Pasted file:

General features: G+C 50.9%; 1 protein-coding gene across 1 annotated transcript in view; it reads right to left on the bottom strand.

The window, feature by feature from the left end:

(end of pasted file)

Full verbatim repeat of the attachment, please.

General features: G+C 50.9%; 1 protein-coding gene across 1 annotated transcript in view; it reads right to left on the bottom strand.

The window, feature by feature from the left end: